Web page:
Former employee accuses Edmonton police of racism
Civilian worker 'told to be less aboriginal at work'
A former employee of the Edmonton Police Service says racist behaviour of her colleagues and her boss forced her from her job.
"I was told by my sergeant within the victim services unit to be less aboriginal at work," Kathleen Sawdo told a shocked Edmonton police commission Thursday night.
"I was told that my appearance, photos of my children and regalia at my desk — a blade of sweetgrass and a bough of cedar in my office — was culturally aggressive, assertive and obtrusive and I was told my co-workers in the unit found all this to be offensive."
Sawdo was a civilian employee in the victim services unit at the time.
She complained about the reprimand, but no one was disciplined, she said.
Instead she was isolated from her team and forced to leave the southeast division and work at headquarters downtown.
"I went to work everyday in fear, with no support," Sawdo said.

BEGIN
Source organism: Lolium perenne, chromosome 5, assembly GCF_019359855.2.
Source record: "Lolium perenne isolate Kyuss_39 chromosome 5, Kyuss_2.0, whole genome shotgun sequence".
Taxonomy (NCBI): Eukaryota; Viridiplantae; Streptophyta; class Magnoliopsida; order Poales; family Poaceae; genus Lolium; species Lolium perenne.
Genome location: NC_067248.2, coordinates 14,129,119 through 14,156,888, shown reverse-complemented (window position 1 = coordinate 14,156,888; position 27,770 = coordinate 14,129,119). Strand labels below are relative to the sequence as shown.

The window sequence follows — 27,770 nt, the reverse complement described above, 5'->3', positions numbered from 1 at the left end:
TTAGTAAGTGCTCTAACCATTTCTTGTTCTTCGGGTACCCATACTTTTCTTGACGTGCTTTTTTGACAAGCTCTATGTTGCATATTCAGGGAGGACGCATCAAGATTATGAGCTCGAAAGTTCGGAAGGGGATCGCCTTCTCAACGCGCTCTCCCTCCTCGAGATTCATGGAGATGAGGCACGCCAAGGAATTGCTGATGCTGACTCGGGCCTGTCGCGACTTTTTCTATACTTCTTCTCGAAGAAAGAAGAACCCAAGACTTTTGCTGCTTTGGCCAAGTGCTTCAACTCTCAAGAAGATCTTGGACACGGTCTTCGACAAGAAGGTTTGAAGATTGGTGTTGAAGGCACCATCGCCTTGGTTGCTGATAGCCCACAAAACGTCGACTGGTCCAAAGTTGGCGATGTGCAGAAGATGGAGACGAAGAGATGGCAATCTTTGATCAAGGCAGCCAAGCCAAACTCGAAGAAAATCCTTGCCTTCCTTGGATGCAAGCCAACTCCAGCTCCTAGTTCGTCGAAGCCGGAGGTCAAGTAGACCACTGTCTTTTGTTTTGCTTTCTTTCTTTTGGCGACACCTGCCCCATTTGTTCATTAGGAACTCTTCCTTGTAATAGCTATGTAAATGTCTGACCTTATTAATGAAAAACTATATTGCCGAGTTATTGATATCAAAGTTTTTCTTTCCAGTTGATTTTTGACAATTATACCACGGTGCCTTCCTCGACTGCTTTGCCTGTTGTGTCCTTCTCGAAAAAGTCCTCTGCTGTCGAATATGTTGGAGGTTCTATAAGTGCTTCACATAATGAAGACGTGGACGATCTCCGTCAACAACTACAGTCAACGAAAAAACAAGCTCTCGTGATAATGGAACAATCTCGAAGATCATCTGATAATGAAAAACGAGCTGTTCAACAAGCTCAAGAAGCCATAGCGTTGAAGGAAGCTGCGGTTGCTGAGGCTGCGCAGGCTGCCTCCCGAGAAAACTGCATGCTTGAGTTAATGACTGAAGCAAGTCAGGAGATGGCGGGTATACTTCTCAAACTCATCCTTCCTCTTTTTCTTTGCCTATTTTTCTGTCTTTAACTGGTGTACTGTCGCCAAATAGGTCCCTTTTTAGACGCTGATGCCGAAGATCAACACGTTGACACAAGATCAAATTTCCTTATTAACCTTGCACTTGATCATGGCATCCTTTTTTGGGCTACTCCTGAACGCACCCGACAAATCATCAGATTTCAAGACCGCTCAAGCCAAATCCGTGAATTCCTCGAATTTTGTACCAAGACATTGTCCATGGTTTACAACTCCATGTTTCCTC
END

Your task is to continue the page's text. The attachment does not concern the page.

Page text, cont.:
A promised cultural sensitivity session was never held, she said.
She was bullied by her co-workers to the point she quit in March 2011 after almost one year on the job.
Sawdo also accused her colleagues and bosses in victim services of failing to engage or support the aboriginal community in the city.
Although most of her clients were aboriginal, she was dissuaded from helping them, she said.
"Given the attitude and behaviour of victim services employees, very few received the support they deserved and are entitled to," she told the commission.
"I had to sit there and listen to victim advocates take a look at the name 'Cardinal' and say, 'No, they're aboriginal,'... and refuse to send out a victim impact statement," Sawdo said.
"I'm sorry, I'm ashamed," she told commission members. "I'm ashamed of your service and that needs to be fixed."
Edmonton Police Chief Rod Knecht said he will meet with Sawdo and look into the complaint.
"I was disappointed absolutely, but again, I want to know all the facts," he said.
Sawdo said she has also taken her complaint to the Alberta Human Rights Commission.
With files from CBC's James Hees